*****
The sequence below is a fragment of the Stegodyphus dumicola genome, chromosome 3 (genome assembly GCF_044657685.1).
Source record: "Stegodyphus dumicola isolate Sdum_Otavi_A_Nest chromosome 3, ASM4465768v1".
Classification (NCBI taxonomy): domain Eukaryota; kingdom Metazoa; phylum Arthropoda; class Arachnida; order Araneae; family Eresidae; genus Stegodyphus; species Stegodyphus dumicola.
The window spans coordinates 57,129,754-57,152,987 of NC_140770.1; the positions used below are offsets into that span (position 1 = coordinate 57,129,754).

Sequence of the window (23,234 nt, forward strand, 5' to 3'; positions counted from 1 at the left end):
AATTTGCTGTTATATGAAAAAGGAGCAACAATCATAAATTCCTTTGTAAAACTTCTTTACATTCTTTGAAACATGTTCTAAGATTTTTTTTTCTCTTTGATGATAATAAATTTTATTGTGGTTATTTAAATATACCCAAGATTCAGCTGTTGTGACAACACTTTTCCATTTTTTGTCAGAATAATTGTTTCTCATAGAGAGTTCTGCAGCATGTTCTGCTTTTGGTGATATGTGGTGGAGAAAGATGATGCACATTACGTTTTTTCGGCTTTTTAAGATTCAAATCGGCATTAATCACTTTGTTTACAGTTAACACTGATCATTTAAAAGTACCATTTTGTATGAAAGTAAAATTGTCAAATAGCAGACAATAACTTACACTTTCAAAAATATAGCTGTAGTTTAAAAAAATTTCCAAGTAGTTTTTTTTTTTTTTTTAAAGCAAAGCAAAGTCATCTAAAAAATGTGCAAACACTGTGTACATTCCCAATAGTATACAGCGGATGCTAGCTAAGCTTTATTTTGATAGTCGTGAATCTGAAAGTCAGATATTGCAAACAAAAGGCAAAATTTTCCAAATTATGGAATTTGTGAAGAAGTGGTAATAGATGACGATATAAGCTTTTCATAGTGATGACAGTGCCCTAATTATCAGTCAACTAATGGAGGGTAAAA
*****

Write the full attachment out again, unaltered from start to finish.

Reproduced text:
The sequence below is a fragment of the Stegodyphus dumicola genome, chromosome 3 (genome assembly GCF_044657685.1).
Source record: "Stegodyphus dumicola isolate Sdum_Otavi_A_Nest chromosome 3, ASM4465768v1".
Classification (NCBI taxonomy): domain Eukaryota; kingdom Metazoa; phylum Arthropoda; class Arachnida; order Araneae; family Eresidae; genus Stegodyphus; species Stegodyphus dumicola.
The window spans coordinates 57,129,754-57,152,987 of NC_140770.1; the positions used below are offsets into that span (position 1 = coordinate 57,129,754).

Sequence of the window (23,234 nt, forward strand, 5' to 3'; positions counted from 1 at the left end):
AATTTGCTGTTATATGAAAAAGGAGCAACAATCATAAATTCCTTTGTAAAACTTCTTTACATTCTTTGAAACATGTTCTAAGATTTTTTTTTCTCTTTGATGATAATAAATTTTATTGTGGTTATTTAAATATACCCAAGATTCAGCTGTTGTGACAACACTTTTCCATTTTTTGTCAGAATAATTGTTTCTCATAGAGAGTTCTGCAGCATGTTCTGCTTTTGGTGATATGTGGTGGAGAAAGATGATGCACATTACGTTTTTTCGGCTTTTTAAGATTCAAATCGGCATTAATCACTTTGTTTACAGTTAACACTGATCATTTAAAAGTACCATTTTGTATGAAAGTAAAATTGTCAAATAGCAGACAATAACTTACACTTTCAAAAATATAGCTGTAGTTTAAAAAAATTTCCAAGTAGTTTTTTTTTTTTTTTTAAAGCAAAGCAAAGTCATCTAAAAAATGTGCAAACACTGTGTACATTCCCAATAGTATACAGCGGATGCTAGCTAAGCTTTATTTTGATAGTCGTGAATCTGAAAGTCAGATATTGCAAACAAAAGGCAAAATTTTCCAAATTATGGAATTTGTGAAGAAGTGGTAATAGATGACGATATAAGCTTTTCATAGTGATGACAGTGCCCTAATTATCAGTCAACTAATGGAGGGTAAAA